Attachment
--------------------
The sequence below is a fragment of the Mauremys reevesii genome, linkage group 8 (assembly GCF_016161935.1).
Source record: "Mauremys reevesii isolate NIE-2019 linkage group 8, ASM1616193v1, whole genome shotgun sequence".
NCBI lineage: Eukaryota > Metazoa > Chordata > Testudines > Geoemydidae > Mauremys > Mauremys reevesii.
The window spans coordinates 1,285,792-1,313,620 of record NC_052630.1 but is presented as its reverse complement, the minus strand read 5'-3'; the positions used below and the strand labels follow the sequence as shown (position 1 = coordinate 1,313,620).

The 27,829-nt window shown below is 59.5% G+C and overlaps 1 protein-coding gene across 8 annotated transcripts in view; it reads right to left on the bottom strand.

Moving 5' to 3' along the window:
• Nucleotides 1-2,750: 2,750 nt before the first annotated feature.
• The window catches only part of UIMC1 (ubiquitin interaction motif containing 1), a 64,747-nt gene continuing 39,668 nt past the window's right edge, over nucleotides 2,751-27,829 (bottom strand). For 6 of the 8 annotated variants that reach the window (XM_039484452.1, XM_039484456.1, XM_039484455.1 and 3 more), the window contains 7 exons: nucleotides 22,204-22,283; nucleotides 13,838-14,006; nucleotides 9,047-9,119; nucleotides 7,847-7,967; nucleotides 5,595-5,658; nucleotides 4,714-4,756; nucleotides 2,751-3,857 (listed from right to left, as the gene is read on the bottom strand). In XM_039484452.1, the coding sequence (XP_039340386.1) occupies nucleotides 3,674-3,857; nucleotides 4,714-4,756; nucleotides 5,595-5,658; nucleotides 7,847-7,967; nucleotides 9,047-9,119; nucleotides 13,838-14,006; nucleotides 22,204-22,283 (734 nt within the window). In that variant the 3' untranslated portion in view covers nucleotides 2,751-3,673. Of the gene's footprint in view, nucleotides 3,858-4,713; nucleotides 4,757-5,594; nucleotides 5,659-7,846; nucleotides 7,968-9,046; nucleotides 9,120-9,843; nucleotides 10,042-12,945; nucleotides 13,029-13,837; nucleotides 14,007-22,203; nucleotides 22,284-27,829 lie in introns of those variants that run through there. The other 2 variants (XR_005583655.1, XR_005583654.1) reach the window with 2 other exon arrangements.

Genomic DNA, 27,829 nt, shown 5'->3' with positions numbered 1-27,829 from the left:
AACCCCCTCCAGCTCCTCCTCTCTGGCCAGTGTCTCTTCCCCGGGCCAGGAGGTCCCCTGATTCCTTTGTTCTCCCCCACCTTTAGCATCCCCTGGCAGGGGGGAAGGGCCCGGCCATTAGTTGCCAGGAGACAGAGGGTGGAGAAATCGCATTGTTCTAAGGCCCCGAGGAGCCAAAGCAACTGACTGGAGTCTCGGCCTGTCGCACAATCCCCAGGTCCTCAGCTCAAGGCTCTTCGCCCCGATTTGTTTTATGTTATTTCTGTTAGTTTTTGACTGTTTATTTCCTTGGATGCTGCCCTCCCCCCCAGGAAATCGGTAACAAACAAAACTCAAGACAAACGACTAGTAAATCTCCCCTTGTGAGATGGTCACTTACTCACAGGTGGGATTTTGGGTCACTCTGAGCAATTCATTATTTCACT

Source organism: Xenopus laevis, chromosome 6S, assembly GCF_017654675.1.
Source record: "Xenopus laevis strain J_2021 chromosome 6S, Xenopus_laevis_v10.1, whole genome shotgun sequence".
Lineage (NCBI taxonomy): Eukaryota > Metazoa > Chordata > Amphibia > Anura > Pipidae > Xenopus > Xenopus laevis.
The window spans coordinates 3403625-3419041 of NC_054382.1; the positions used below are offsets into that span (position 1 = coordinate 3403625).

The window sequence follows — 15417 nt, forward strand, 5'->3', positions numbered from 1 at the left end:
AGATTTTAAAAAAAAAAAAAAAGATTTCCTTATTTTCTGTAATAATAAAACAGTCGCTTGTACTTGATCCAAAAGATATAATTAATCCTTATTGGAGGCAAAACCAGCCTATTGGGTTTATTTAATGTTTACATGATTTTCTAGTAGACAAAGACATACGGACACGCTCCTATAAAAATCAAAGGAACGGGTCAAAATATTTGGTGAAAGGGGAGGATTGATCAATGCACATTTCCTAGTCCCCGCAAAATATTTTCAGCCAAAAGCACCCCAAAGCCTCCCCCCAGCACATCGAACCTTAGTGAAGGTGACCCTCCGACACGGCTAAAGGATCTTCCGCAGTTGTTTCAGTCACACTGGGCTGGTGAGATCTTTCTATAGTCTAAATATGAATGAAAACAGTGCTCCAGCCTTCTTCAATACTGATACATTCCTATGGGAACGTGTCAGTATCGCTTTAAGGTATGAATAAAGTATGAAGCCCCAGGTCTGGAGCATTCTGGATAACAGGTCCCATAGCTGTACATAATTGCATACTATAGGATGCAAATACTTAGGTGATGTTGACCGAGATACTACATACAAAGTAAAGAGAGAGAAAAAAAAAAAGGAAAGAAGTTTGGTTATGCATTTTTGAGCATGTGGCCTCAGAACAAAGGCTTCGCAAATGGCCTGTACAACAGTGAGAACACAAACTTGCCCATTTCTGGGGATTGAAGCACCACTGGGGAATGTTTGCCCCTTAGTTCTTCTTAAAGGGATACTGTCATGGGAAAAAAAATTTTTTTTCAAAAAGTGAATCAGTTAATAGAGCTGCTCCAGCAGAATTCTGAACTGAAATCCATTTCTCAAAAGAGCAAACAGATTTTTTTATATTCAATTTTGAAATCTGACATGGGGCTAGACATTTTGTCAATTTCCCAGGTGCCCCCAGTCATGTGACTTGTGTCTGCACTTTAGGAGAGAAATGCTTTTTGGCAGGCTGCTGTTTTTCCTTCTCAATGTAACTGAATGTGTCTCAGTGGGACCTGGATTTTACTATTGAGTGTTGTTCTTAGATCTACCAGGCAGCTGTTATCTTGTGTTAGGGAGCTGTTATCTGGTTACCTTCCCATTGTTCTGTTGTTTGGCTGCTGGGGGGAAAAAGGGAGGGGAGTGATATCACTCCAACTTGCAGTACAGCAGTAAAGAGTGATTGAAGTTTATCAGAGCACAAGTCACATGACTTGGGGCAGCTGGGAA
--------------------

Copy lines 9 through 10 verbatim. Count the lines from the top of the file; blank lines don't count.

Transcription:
Genomic DNA, 27,829 nt, shown 5'->3' with positions numbered 1-27,829 from the left:
AACCCCCTCCAGCTCCTCCTCTCTGGCCAGTGTCTCTTCCCCGGGCCAGGAGGTCCCCTGATTCCTTTGTTCTCCCCCACCTTTAGCATCCCCTGGCAGGGGGGAAGGGCCCGGCCATTAGTTGCCAGGAGACAGAGGGTGGAGAAATCGCATTGTTCTAAGGCCCCGAGGAGCCAAAGCAACTGACTGGAGTCTCGGCCTGTCGCACAATCCCCAGGTCCTCAGCTCAAGGCTCTTCGCCCCGATTTGTTTTATGTTATTTCTGTTAGTTTTTGACTGTTTATTTCCTTGGATGCTGCCCTCCCCCCCAGGAAATCGGTAACAAACAAAACTCAAGACAAACGACTAGTAAATCTCCCCTTGTGAGATGGTCACTTACTCACAGGTGGGATTTTGGGTCACTCTGAGCAATTCATTATTTCACT